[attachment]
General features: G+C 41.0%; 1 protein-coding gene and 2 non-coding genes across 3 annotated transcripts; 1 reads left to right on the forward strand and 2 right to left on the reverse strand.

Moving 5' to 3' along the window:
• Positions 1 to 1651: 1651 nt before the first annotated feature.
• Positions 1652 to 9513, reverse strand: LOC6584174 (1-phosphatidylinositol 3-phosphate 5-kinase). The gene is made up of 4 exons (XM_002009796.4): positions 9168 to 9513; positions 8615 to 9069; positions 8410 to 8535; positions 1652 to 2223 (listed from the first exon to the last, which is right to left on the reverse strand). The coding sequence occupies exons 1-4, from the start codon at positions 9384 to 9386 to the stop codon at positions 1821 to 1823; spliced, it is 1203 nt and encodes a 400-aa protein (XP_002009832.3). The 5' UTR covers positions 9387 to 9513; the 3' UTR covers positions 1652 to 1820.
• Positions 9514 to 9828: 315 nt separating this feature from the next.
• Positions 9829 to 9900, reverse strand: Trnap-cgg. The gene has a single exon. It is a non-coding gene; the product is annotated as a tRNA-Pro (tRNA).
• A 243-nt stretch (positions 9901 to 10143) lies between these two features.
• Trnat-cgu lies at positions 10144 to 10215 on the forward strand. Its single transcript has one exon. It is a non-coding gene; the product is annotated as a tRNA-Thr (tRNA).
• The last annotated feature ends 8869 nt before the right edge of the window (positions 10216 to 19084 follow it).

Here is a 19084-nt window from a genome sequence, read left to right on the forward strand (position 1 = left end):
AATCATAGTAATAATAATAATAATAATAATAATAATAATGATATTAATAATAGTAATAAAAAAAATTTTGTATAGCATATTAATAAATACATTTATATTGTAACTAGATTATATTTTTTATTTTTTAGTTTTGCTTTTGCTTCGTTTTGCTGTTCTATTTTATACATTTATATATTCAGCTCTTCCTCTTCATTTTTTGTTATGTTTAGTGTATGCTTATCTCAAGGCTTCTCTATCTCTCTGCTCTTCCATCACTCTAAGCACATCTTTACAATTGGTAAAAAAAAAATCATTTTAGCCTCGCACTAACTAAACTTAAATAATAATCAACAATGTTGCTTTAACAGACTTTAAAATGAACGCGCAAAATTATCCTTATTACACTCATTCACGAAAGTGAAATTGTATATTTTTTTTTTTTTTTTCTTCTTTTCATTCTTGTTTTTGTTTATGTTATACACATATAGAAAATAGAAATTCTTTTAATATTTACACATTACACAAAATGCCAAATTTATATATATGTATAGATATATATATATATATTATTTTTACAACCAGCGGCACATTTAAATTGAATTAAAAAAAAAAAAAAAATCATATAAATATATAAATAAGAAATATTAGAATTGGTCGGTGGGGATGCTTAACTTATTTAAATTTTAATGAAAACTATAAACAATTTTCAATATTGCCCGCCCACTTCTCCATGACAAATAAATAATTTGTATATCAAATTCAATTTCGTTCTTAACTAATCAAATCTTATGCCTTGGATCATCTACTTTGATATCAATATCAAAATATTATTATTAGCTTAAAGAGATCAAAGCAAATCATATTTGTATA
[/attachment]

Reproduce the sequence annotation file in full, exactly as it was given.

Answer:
General features: G+C 41.0%; 1 protein-coding gene and 2 non-coding genes across 3 annotated transcripts; 1 reads left to right on the forward strand and 2 right to left on the reverse strand.

Moving 5' to 3' along the window:
• Positions 1 to 1651: 1651 nt before the first annotated feature.
• Positions 1652 to 9513, reverse strand: LOC6584174 (1-phosphatidylinositol 3-phosphate 5-kinase). The gene is made up of 4 exons (XM_002009796.4): positions 9168 to 9513; positions 8615 to 9069; positions 8410 to 8535; positions 1652 to 2223 (listed from the first exon to the last, which is right to left on the reverse strand). The coding sequence occupies exons 1-4, from the start codon at positions 9384 to 9386 to the stop codon at positions 1821 to 1823; spliced, it is 1203 nt and encodes a 400-aa protein (XP_002009832.3). The 5' UTR covers positions 9387 to 9513; the 3' UTR covers positions 1652 to 1820.
• Positions 9514 to 9828: 315 nt separating this feature from the next.
• Positions 9829 to 9900, reverse strand: Trnap-cgg. The gene has a single exon. It is a non-coding gene; the product is annotated as a tRNA-Pro (tRNA).
• A 243-nt stretch (positions 9901 to 10143) lies between these two features.
• Trnat-cgu lies at positions 10144 to 10215 on the forward strand. Its single transcript has one exon. It is a non-coding gene; the product is annotated as a tRNA-Thr (tRNA).
• The last annotated feature ends 8869 nt before the right edge of the window (positions 10216 to 19084 follow it).

Here is a 19084-nt window from a genome sequence, read left to right on the forward strand (position 1 = left end):
AATCATAGTAATAATAATAATAATAATAATAATAATAATGATATTAATAATAGTAATAAAAAAAATTTTGTATAGCATATTAATAAATACATTTATATTGTAACTAGATTATATTTTTTATTTTTTAGTTTTGCTTTTGCTTCGTTTTGCTGTTCTATTTTATACATTTATATATTCAGCTCTTCCTCTTCATTTTTTGTTATGTTTAGTGTATGCTTATCTCAAGGCTTCTCTATCTCTCTGCTCTTCCATCACTCTAAGCACATCTTTACAATTGGTAAAAAAAAAATCATTTTAGCCTCGCACTAACTAAACTTAAATAATAATCAACAATGTTGCTTTAACAGACTTTAAAATGAACGCGCAAAATTATCCTTATTACACTCATTCACGAAAGTGAAATTGTATATTTTTTTTTTTTTTTTCTTCTTTTCATTCTTGTTTTTGTTTATGTTATACACATATAGAAAATAGAAATTCTTTTAATATTTACACATTACACAAAATGCCAAATTTATATATATGTATAGATATATATATATATATTATTTTTACAACCAGCGGCACATTTAAATTGAATTAAAAAAAAAAAAAAAATCATATAAATATATAAATAAGAAATATTAGAATTGGTCGGTGGGGATGCTTAACTTATTTAAATTTTAATGAAAACTATAAACAATTTTCAATATTGCCCGCCCACTTCTCCATGACAAATAAATAATTTGTATATCAAATTCAATTTCGTTCTTAACTAATCAAATCTTATGCCTTGGATCATCTACTTTGATATCAATATCAAAATATTATTATTAGCTTAAAGAGATCAAAGCAAATCATATTTGTATA